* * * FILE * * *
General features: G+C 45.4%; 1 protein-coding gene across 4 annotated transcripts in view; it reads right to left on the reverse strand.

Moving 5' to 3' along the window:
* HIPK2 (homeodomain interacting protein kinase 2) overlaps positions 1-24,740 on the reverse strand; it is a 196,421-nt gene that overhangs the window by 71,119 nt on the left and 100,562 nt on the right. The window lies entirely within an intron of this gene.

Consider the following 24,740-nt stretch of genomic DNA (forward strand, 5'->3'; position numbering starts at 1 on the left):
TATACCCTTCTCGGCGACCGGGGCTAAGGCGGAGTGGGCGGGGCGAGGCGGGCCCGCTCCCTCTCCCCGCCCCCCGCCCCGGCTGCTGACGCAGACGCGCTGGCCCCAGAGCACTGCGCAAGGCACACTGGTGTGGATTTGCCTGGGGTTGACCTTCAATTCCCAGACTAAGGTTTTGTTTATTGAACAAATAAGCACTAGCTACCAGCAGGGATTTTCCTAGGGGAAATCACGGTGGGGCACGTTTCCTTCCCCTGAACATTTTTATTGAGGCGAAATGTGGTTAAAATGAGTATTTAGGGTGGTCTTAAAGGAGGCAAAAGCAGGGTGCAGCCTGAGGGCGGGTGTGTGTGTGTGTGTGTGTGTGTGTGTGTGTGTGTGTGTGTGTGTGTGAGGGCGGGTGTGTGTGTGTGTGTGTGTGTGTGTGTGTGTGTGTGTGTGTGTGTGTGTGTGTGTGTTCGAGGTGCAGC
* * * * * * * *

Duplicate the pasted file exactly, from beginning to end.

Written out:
General features: G+C 45.4%; 1 protein-coding gene across 4 annotated transcripts in view; it reads right to left on the reverse strand.

Moving 5' to 3' along the window:
* HIPK2 (homeodomain interacting protein kinase 2) overlaps positions 1-24,740 on the reverse strand; it is a 196,421-nt gene that overhangs the window by 71,119 nt on the left and 100,562 nt on the right. The window lies entirely within an intron of this gene.

Consider the following 24,740-nt stretch of genomic DNA (forward strand, 5'->3'; position numbering starts at 1 on the left):
TATACCCTTCTCGGCGACCGGGGCTAAGGCGGAGTGGGCGGGGCGAGGCGGGCCCGCTCCCTCTCCCCGCCCCCCGCCCCGGCTGCTGACGCAGACGCGCTGGCCCCAGAGCACTGCGCAAGGCACACTGGTGTGGATTTGCCTGGGGTTGACCTTCAATTCCCAGACTAAGGTTTTGTTTATTGAACAAATAAGCACTAGCTACCAGCAGGGATTTTCCTAGGGGAAATCACGGTGGGGCACGTTTCCTTCCCCTGAACATTTTTATTGAGGCGAAATGTGGTTAAAATGAGTATTTAGGGTGGTCTTAAAGGAGGCAAAAGCAGGGTGCAGCCTGAGGGCGGGTGTGTGTGTGTGTGTGTGTGTGTGTGTGTGTGTGTGTGTGTGTGTGTGAGGGCGGGTGTGTGTGTGTGTGTGTGTGTGTGTGTGTGTGTGTGTGTGTGTGTGTGTGTGTGTGTTCGAGGTGCAGC